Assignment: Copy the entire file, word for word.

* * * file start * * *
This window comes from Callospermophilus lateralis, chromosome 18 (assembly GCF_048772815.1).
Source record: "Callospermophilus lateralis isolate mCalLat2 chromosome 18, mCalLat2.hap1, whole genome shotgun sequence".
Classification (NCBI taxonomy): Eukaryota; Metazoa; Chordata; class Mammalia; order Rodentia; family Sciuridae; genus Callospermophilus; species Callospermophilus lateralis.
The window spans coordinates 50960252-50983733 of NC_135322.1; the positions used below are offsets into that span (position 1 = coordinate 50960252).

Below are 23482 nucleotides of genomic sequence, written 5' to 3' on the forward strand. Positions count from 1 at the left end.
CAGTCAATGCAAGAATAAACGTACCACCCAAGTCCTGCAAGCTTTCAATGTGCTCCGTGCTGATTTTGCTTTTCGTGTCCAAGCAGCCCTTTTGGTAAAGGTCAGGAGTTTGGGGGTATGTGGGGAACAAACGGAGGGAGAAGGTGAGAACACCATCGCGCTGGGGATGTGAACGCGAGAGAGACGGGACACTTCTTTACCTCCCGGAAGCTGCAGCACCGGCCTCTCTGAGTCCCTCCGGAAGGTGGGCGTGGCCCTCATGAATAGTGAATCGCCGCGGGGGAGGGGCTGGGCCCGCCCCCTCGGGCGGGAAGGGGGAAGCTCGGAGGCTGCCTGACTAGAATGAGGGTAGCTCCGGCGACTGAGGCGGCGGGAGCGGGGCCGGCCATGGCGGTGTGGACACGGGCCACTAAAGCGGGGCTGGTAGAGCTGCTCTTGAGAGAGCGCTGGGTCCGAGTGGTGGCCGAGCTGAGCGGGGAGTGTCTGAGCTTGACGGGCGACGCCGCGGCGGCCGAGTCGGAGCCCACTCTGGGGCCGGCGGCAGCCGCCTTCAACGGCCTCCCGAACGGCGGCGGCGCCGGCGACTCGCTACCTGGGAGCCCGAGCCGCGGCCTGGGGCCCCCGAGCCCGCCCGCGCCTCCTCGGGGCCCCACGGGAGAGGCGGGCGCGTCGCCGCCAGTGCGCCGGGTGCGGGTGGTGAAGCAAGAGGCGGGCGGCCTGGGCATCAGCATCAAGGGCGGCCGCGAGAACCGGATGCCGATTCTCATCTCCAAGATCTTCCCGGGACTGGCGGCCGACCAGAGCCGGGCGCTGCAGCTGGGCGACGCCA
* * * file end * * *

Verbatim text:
This window comes from Callospermophilus lateralis, chromosome 18 (assembly GCF_048772815.1).
Source record: "Callospermophilus lateralis isolate mCalLat2 chromosome 18, mCalLat2.hap1, whole genome shotgun sequence".
Classification (NCBI taxonomy): Eukaryota; Metazoa; Chordata; class Mammalia; order Rodentia; family Sciuridae; genus Callospermophilus; species Callospermophilus lateralis.
The window spans coordinates 50960252-50983733 of NC_135322.1; the positions used below are offsets into that span (position 1 = coordinate 50960252).

Below are 23482 nucleotides of genomic sequence, written 5' to 3' on the forward strand. Positions count from 1 at the left end.
CAGTCAATGCAAGAATAAACGTACCACCCAAGTCCTGCAAGCTTTCAATGTGCTCCGTGCTGATTTTGCTTTTCGTGTCCAAGCAGCCCTTTTGGTAAAGGTCAGGAGTTTGGGGGTATGTGGGGAACAAACGGAGGGAGAAGGTGAGAACACCATCGCGCTGGGGATGTGAACGCGAGAGAGACGGGACACTTCTTTACCTCCCGGAAGCTGCAGCACCGGCCTCTCTGAGTCCCTCCGGAAGGTGGGCGTGGCCCTCATGAATAGTGAATCGCCGCGGGGGAGGGGCTGGGCCCGCCCCCTCGGGCGGGAAGGGGGAAGCTCGGAGGCTGCCTGACTAGAATGAGGGTAGCTCCGGCGACTGAGGCGGCGGGAGCGGGGCCGGCCATGGCGGTGTGGACACGGGCCACTAAAGCGGGGCTGGTAGAGCTGCTCTTGAGAGAGCGCTGGGTCCGAGTGGTGGCCGAGCTGAGCGGGGAGTGTCTGAGCTTGACGGGCGACGCCGCGGCGGCCGAGTCGGAGCCCACTCTGGGGCCGGCGGCAGCCGCCTTCAACGGCCTCCCGAACGGCGGCGGCGCCGGCGACTCGCTACCTGGGAGCCCGAGCCGCGGCCTGGGGCCCCCGAGCCCGCCCGCGCCTCCTCGGGGCCCCACGGGAGAGGCGGGCGCGTCGCCGCCAGTGCGCCGGGTGCGGGTGGTGAAGCAAGAGGCGGGCGGCCTGGGCATCAGCATCAAGGGCGGCCGCGAGAACCGGATGCCGATTCTCATCTCCAAGATCTTCCCGGGACTGGCGGCCGACCAGAGCCGGGCGCTGCAGCTGGGCGACGCCA